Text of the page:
(As an aside, Haskell really shines when it comes to writing language parsers, and anything that can be presented in a mathematical fashion.)
Finally there's "Real World Haskell" by Byran O'Sullivan, et al. Like "Learn You a Haskell", it's available in both book form and online at http://book.realworldhaskell.org/read/. It's a large book and has introductory material, but I found it lacking as an introductory text. My main objection is the authors' style of introducing a programming technique by first showing the difficult way, and then (sometimes much later in the book) showing the easier "Haskell" way. Aside from that criticism, the book is comprehensive and covers advanced topics the other two don't.
Another good language for learning functional programming is Common Lisp (CL). CL is a multi-paradigm language which supports imperative, OOP and FP. FP is the preferred mode of development, with OOP being second. Writing imperative code (i.e. global variables and destructive updates) in CL is frowned upon when it's not absolutely necessary.
The introductory text "Practical Common Lisp" by Peter Seibel is available in hard copy and online at http://www.gigamonkeys.com/book/. This book is well written and fun to read, and it shows off some of CL's more powerful features early on.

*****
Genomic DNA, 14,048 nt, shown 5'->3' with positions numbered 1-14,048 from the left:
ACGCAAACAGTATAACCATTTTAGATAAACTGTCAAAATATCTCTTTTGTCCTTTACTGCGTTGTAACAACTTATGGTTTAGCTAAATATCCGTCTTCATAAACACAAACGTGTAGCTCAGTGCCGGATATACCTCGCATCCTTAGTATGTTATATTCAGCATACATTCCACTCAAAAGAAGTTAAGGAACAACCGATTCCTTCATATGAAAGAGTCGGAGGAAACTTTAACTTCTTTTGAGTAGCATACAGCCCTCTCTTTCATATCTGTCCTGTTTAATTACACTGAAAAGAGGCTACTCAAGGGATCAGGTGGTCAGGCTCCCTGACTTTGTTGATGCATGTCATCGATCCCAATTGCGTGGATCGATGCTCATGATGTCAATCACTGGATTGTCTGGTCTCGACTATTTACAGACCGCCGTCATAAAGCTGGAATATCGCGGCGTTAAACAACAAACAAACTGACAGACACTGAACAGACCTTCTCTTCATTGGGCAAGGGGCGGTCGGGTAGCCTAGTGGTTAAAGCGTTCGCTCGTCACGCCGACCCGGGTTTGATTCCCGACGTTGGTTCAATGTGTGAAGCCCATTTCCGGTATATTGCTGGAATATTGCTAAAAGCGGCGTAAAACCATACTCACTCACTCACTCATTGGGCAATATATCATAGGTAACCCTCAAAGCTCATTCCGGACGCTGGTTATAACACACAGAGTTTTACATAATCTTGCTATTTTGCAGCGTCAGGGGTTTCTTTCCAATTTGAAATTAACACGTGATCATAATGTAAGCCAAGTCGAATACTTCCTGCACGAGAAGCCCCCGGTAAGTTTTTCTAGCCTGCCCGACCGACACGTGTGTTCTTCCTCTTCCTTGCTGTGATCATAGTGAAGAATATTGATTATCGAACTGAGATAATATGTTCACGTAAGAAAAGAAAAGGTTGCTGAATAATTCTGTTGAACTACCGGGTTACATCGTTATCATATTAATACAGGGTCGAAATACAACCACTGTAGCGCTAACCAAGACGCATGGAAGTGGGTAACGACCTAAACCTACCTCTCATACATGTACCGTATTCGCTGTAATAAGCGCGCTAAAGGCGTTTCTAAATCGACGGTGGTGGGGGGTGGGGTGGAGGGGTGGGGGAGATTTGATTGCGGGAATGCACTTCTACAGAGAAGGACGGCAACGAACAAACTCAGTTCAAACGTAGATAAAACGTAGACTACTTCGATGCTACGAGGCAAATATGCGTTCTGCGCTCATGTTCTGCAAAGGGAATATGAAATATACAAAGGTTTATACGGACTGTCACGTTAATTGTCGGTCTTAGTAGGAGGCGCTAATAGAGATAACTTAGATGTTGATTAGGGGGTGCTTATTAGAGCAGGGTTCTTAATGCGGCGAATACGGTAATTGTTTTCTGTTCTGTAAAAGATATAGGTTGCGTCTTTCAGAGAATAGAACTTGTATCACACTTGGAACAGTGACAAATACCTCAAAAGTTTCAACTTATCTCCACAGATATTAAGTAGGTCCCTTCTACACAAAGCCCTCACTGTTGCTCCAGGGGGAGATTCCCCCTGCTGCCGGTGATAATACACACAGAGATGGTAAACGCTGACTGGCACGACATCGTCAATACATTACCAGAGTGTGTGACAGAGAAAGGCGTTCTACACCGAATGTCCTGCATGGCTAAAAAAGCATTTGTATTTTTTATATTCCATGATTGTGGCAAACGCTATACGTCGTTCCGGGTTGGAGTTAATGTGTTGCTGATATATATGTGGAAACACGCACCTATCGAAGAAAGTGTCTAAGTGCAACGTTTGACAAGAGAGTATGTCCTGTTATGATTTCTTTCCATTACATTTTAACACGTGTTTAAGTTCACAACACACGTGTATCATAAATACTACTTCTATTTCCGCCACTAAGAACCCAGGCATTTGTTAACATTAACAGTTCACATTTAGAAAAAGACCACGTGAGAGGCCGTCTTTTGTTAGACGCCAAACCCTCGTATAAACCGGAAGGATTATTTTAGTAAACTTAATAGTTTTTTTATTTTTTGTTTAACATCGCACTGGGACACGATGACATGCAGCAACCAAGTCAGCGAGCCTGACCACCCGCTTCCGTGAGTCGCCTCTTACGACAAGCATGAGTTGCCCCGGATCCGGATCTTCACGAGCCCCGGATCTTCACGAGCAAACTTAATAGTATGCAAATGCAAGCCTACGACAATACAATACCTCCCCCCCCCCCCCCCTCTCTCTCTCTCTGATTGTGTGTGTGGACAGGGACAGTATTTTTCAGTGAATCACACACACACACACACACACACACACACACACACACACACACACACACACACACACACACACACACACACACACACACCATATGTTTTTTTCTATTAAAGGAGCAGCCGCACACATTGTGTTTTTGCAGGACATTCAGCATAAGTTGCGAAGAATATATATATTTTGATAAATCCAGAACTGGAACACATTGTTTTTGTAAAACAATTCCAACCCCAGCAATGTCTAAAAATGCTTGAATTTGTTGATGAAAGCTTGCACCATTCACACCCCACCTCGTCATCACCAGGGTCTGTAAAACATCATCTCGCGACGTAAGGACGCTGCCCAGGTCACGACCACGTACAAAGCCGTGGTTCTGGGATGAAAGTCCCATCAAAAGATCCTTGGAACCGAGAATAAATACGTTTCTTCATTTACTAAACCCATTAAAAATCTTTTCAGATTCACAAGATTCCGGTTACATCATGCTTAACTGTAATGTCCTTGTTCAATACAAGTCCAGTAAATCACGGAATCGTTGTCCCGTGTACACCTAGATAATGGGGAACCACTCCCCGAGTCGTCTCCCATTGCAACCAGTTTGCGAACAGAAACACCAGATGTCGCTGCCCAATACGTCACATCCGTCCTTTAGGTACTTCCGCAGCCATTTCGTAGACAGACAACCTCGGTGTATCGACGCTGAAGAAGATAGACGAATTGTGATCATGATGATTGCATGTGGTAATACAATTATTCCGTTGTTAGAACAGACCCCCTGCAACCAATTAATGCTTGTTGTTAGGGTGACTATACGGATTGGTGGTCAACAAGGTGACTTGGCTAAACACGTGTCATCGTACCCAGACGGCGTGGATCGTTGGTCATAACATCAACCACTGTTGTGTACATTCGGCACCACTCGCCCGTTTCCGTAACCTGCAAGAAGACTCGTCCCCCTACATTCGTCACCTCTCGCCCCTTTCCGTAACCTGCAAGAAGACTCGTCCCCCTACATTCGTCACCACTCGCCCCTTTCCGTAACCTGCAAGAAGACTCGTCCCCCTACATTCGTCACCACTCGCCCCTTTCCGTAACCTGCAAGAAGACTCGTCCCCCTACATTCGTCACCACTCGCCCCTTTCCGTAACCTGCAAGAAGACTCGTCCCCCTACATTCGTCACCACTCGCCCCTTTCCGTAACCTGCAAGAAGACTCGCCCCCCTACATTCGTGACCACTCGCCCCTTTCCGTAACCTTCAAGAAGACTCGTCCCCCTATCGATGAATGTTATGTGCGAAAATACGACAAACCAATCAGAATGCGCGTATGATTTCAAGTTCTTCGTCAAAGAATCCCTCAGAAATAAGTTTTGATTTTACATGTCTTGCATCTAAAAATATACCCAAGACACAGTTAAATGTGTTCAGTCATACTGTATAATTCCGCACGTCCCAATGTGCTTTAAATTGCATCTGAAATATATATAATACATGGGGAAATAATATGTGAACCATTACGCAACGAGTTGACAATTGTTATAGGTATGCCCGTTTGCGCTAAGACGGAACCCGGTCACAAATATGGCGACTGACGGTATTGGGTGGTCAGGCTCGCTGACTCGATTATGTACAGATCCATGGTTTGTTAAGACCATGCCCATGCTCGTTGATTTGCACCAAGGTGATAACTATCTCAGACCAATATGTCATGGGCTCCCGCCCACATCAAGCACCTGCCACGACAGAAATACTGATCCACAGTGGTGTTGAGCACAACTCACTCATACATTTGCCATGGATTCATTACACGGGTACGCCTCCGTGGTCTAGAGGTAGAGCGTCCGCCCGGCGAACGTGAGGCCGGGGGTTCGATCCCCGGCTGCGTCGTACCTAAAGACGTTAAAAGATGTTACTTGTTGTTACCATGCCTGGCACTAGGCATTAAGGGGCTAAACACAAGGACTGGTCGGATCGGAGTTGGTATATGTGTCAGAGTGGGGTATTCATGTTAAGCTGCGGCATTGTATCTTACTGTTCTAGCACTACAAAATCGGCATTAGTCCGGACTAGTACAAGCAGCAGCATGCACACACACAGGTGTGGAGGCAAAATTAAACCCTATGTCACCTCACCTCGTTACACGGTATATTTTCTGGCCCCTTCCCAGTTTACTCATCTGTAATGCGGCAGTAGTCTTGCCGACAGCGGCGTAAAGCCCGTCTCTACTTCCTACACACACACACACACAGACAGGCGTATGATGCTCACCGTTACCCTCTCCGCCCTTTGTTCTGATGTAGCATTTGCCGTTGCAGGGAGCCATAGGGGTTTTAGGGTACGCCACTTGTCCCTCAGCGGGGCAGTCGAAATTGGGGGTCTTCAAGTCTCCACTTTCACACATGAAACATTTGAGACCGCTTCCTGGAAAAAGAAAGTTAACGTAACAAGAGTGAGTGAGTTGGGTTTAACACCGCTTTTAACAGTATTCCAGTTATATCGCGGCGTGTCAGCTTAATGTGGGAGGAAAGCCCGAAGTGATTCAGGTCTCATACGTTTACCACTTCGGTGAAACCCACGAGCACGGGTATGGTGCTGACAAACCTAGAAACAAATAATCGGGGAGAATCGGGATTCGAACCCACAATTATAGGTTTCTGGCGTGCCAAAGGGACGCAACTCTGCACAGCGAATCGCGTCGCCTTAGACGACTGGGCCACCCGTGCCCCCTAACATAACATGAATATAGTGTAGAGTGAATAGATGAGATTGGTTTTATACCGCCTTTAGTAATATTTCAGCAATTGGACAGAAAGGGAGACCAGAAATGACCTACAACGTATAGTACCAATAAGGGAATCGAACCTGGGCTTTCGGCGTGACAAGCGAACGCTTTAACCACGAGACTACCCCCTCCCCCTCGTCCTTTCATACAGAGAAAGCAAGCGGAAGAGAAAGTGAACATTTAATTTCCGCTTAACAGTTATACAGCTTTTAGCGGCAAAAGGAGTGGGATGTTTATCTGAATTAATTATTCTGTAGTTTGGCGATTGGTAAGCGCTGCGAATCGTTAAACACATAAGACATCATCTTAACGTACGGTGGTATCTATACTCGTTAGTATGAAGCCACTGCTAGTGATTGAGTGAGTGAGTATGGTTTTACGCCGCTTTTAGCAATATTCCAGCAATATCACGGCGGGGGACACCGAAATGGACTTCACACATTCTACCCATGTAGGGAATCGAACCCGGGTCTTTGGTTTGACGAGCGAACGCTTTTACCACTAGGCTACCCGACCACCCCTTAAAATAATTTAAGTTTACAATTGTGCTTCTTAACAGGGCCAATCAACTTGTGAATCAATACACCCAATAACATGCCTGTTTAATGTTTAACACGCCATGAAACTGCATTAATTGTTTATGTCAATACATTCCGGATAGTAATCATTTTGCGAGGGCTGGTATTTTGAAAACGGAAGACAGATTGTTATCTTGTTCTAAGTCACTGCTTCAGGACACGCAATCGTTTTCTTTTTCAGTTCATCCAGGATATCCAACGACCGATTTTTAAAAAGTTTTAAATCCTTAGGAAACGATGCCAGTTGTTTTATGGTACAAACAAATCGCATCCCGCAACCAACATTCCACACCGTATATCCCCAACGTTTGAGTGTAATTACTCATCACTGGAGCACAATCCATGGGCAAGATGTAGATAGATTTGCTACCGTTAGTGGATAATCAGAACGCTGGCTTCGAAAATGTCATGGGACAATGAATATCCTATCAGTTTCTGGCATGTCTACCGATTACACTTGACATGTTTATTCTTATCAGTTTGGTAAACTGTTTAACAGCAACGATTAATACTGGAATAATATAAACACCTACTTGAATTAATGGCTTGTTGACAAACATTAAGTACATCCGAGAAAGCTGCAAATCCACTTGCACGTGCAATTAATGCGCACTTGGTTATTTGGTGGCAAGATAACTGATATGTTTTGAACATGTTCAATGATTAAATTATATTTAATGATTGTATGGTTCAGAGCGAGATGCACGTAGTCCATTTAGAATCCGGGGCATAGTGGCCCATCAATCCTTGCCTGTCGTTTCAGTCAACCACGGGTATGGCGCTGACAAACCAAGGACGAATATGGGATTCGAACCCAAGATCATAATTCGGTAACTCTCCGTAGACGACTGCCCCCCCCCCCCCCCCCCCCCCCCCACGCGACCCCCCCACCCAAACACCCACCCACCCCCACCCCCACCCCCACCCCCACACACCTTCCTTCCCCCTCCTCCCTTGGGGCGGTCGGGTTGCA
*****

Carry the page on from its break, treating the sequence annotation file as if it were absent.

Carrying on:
"ANSI Common Lisp" by Paul Graham is another introductory text, but he moves fast and there's precious little hand-holding. Another book by Graham, "On Lisp", is an advanced CL text that's out of print, but available for free as a .pdf at http://www.paulgraham.com/onlisp.html.
A great CL book that I feel the need to mention is Peter Norvig's "Paradigms of Artificial Intelligence Programming". It has some good introductory chapters on CL before jumping into the AI topics. I use the word "great" because Norvig presents the thorny combination of CL and AI in a clear and understandable manner. Not an easy feat.